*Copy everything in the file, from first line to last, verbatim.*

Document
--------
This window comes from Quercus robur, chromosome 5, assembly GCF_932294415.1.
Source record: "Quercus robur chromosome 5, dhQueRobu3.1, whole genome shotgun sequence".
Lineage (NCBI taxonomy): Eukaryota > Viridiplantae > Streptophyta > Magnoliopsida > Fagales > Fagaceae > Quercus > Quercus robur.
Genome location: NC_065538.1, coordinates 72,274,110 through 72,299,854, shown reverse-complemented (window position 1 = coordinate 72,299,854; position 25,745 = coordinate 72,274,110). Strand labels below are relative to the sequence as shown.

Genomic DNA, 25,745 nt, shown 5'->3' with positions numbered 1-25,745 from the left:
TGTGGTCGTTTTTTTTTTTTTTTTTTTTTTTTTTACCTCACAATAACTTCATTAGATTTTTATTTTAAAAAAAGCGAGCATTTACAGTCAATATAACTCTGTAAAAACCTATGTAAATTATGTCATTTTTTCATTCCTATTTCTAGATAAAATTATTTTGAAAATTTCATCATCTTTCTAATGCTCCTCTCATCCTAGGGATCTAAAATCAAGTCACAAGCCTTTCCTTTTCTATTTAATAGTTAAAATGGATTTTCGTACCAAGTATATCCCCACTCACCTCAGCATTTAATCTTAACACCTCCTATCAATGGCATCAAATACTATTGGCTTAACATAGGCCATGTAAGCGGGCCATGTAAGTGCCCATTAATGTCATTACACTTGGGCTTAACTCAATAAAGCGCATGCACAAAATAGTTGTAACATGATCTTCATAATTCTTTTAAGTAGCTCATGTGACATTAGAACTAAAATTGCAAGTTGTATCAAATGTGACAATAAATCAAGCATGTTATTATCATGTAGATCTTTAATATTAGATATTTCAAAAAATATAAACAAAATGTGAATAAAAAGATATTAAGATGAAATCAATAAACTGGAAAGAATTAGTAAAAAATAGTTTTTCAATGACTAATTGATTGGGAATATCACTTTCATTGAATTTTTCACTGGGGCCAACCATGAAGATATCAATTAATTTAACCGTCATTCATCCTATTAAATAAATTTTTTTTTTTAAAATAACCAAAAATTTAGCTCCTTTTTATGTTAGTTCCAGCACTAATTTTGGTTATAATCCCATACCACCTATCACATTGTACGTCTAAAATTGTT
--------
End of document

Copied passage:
This window comes from Quercus robur, chromosome 5, assembly GCF_932294415.1.
Source record: "Quercus robur chromosome 5, dhQueRobu3.1, whole genome shotgun sequence".
Lineage (NCBI taxonomy): Eukaryota > Viridiplantae > Streptophyta > Magnoliopsida > Fagales > Fagaceae > Quercus > Quercus robur.
Genome location: NC_065538.1, coordinates 72,274,110 through 72,299,854, shown reverse-complemented (window position 1 = coordinate 72,299,854; position 25,745 = coordinate 72,274,110). Strand labels below are relative to the sequence as shown.

Genomic DNA, 25,745 nt, shown 5'->3' with positions numbered 1-25,745 from the left:
TGTGGTCGTTTTTTTTTTTTTTTTTTTTTTTTTTACCTCACAATAACTTCATTAGATTTTTATTTTAAAAAAAGCGAGCATTTACAGTCAATATAACTCTGTAAAAACCTATGTAAATTATGTCATTTTTTCATTCCTATTTCTAGATAAAATTATTTTGAAAATTTCATCATCTTTCTAATGCTCCTCTCATCCTAGGGATCTAAAATCAAGTCACAAGCCTTTCCTTTTCTATTTAATAGTTAAAATGGATTTTCGTACCAAGTATATCCCCACTCACCTCAGCATTTAATCTTAACACCTCCTATCAATGGCATCAAATACTATTGGCTTAACATAGGCCATGTAAGCGGGCCATGTAAGTGCCCATTAATGTCATTACACTTGGGCTTAACTCAATAAAGCGCATGCACAAAATAGTTGTAACATGATCTTCATAATTCTTTTAAGTAGCTCATGTGACATTAGAACTAAAATTGCAAGTTGTATCAAATGTGACAATAAATCAAGCATGTTATTATCATGTAGATCTTTAATATTAGATATTTCAAAAAATATAAACAAAATGTGAATAAAAAGATATTAAGATGAAATCAATAAACTGGAAAGAATTAGTAAAAAATAGTTTTTCAATGACTAATTGATTGGGAATATCACTTTCATTGAATTTTTCACTGGGGCCAACCATGAAGATATCAATTAATTTAACCGTCATTCATCCTATTAAATAAATTTTTTTTTTTAAAATAACCAAAAATTTAGCTCCTTTTTATGTTAGTTCCAGCACTAATTTTGGTTATAATCCCATACCACCTATCACATTGTACGTCTAAAATTGTT